Walton also looks at Clinton’s support in the African-American community — something that is also tied into his cultural identity as a Southerner.
“The Message Matters: The Economy and Presidential Campaigns,” by Lynn Vavreck While not solely about re-election campaigns, this book “about the themes that presidential election campaigns use” is “quite relevant,” Shaw believes.
Though it began life as an informal slogan for Bill Clinton’s 1992 presidential campaign, “It’s the economy, stupid” has lived on as a popular mantra for many political campaigns.
Vavreck, however, argues that it’s not just the economy that matters but also how candidates talk about the economy.
“Vavreck shows how much the economy structures presidential elections but also how candidate strategy matters on top of this,” Sides said. “It doesn’t happen often, but candidates with an economic tailwind can lose and candidates with a headwind can win. Vavreck shows how.”
“The Persuadable Voter: Wedge Issues in Presidential Campaigns,” by D. Sunshine Hillygus and Todd G. Shields Of course, the economy isn’t the only issue that resonates with votes in presidential elections. This book explains the history of wedge issues such as same-sex marriage and abortion and explores how those issues can be effective in determining who wins a presidential election.
Instead of the cavalier attitude pundits sometimes take in regard to these controversial issues, authors Hillygus and Shields base their analysis on years of historical and statistical research to explain how wedge issues work in presidential politics.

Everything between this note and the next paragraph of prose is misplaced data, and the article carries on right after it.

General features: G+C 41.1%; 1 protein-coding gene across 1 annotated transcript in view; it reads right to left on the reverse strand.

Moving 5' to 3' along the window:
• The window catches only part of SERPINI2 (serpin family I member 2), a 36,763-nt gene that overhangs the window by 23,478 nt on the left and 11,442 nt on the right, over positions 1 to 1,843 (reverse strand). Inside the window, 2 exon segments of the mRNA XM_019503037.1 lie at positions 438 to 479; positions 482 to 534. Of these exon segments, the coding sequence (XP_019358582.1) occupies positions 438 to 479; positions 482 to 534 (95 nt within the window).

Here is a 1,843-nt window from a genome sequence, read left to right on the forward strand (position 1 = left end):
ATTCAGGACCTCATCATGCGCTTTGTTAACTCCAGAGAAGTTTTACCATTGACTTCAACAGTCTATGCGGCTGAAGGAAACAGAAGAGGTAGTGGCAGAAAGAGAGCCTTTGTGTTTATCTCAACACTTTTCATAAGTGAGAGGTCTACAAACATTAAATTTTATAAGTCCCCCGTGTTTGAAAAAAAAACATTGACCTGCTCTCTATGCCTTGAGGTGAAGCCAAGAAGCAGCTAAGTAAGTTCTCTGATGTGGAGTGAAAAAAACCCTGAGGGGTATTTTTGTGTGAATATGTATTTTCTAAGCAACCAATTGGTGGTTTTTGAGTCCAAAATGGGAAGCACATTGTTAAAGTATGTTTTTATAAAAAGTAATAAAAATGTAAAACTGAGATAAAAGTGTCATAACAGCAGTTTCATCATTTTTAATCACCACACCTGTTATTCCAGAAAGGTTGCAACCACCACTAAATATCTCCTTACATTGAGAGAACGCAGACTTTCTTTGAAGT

“This is a careful analysis of how issues work in campaigns — a useful antidote to pundits whose claims get way ahead of their evidence,” Bailey said.
Rep. Bill Cassidy has his blood drawn by Alesha Barbour during a free hepatitis screening in the Rayburn House Office Building hosted by the Congressional Viral Hepatitis Caucus to recognize "National Viral Hepatitis Testing Day."
Roll Call has launched a new feature, Hill Navigator, to advise congressional staffers and would-be staffers on how to manage workplace issues on Capitol Hill. Please send us your questions anything from office etiquette, to handling awkward moments, to what happens when the work life gets too personal. Submissions will be treated anonymously.